Sivrican is teaming up with her florist friend, Brandon Nguyen, to offer preorders on special floral bouquets and arrangements that incorporate quince and peach blossoms for pick up in Chinatown.

Make Some Dan Dan Noodles—into Ice Cream

At Dear Bella Creamery in Los Angeles, co-owners Alice Cherng and Belinda Wei are turning traditional dishes they grew up eating at new year celebrations—like dan dan noodles and sweets filled with red bean—into unique ice cream flavors for the holiday.

“Every food has a symbol and meaning that’s intentional, and the whole celebration is just feast after feast after feast,” Cherng tells us.

Born in Taiwan, Cherng grew up celebrating the new year with her family and says one of the largest celebrations of Lunar New Year outside of Asia takes place in L.A.’s San Gabriel Valley.

dear bella creamery fly by jing dan dan ice cream
The dan dan flavor ice cream at Dear Bella Creamery features swirls of Fly by Jing chili crisp.

Dear Bella Creamery

Now both living in Los Angeles, the pair of vegan friends and business partners celebrate together and at their shop with an ice cream flavor that perfectly balances sweet and savory—dan dan. The plant-based ice cream swirls a base of peanut butter ice cream with ingredients like soy sauce and crispy noodles to resemble the flavors of the traditional dish.

“Having noodles symbolizes longevity and good fortune in the new year,” Wei says.

The savory flavors don’t stop with soy and sesame; it’s finished with a swirl of Fly by Jing Sichuan chili crisp.

“Fly by Jing is such a special brand to collaborate with when it comes to ice cream,” Wei shares. “We went straight to dan dan as a flavor idea because the traditional topping is a chili oil and it just worked together well.”

Chicken dan dan noodles.

Photo: Annabelle Breakey

The pair’s Chinese New Year Celebration kit features three unique flavors of ice cream as well as toppings inspired by their familial celebrations and will be available for pickup at Dear Bella’s Los Angeles location. A red bean sauce is included to drizzle over ice cream or just eat by the spoonful.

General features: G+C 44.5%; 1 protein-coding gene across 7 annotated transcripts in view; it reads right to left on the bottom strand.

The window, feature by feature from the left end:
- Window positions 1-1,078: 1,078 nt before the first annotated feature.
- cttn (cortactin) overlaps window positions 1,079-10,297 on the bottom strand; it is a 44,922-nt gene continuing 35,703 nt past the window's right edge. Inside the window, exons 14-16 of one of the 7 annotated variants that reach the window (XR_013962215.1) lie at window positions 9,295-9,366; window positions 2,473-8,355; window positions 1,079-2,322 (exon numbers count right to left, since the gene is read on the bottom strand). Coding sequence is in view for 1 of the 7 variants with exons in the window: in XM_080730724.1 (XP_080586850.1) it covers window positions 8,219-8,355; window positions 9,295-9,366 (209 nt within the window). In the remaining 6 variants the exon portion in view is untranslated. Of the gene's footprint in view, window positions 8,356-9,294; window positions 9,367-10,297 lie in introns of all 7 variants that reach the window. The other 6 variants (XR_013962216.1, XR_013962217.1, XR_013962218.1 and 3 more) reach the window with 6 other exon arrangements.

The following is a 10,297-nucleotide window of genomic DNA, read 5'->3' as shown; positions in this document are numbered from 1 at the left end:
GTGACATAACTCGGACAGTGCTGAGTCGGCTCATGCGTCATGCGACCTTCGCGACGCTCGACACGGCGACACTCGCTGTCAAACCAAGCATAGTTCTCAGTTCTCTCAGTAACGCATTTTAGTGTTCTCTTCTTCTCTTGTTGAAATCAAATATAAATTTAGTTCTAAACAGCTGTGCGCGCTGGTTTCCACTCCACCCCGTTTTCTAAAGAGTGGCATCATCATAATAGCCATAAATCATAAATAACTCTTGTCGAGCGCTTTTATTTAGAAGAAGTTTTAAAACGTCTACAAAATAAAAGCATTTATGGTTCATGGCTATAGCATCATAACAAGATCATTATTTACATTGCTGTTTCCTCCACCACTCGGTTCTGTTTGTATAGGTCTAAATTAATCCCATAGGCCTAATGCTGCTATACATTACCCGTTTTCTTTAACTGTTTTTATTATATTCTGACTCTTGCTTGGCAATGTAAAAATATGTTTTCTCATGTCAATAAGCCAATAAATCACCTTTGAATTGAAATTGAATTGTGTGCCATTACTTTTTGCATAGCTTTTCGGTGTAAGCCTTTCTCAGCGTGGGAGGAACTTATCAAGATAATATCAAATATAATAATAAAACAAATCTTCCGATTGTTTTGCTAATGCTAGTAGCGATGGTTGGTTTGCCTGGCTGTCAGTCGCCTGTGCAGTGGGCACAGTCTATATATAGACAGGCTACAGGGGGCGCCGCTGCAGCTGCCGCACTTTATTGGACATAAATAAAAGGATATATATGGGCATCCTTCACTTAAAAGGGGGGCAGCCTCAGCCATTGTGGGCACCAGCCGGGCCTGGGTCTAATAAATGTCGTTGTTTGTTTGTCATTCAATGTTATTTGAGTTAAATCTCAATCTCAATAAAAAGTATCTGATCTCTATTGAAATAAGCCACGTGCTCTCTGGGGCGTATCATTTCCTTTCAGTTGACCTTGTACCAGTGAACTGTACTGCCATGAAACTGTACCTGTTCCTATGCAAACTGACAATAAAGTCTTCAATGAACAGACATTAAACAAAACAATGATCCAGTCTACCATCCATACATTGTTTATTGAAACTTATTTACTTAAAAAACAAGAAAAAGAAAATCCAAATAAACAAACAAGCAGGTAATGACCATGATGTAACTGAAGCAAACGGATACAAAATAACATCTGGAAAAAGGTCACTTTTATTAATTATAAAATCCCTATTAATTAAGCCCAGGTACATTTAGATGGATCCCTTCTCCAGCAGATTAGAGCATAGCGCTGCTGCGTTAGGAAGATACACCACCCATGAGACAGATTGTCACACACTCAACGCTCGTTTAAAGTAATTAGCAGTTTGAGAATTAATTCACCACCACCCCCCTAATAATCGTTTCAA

“The red bean sauce is a really common Chinese and Taiwanese flavor that you see in almost any dessert in Asia,” Cherng shares.

Dear Bella Creamery’s Chinese New Year Celebration Kit will be available starting Jan. 22 online for in-store pickup.

For a traditional take on the saucy noodle dish (that isn’t mixed into delicious ice cream) to make for an at-home celebration, check out our recipe for chicken dan dan noodles. We’ve also got a list of our favorite Asian dumpling recipes.

Gift a Li Xi Red Envelope for Luck

sesame la chinese new year display
Gifts and cards available at Sesame.

Sesame


Sivrican has a spread of gifts and cards available in store for any occasion, though for the new year it’s traditional to hand out Li Xi, small red envelopes that are usually filled with money or gifts.

“For those who stop into Sesame, I will be giving out red envelopes with a super crisp new dollar bill in them, this is considered lucky,” Sivrican tells us, adding there will also be lots of lucky sesame candies to celebrate.

There will also be Li Xi at Dear Bella, though instead of being filled with a lucky dollar, they will be filled with $1 scoop coupons to ring in the year with more ice cream.

Stock up on Essential Ingredients

To make more Lunar New Year-inspired dishes at home, stock up on some of Sivrican’s favorite sauces and special ingredients straight from the shelves at Sesame. If you can’t make it into the store, we’ve got a few of her favorites with links so you can order them online.

These essentials can be kept on hand for recipes like dan dan noodles, shu mai, lemongrass beef, and scallion pancakes, to name a few. Happy celebrating!

sesame pantry shelves
Stocked shelves at Sesame.

Sesame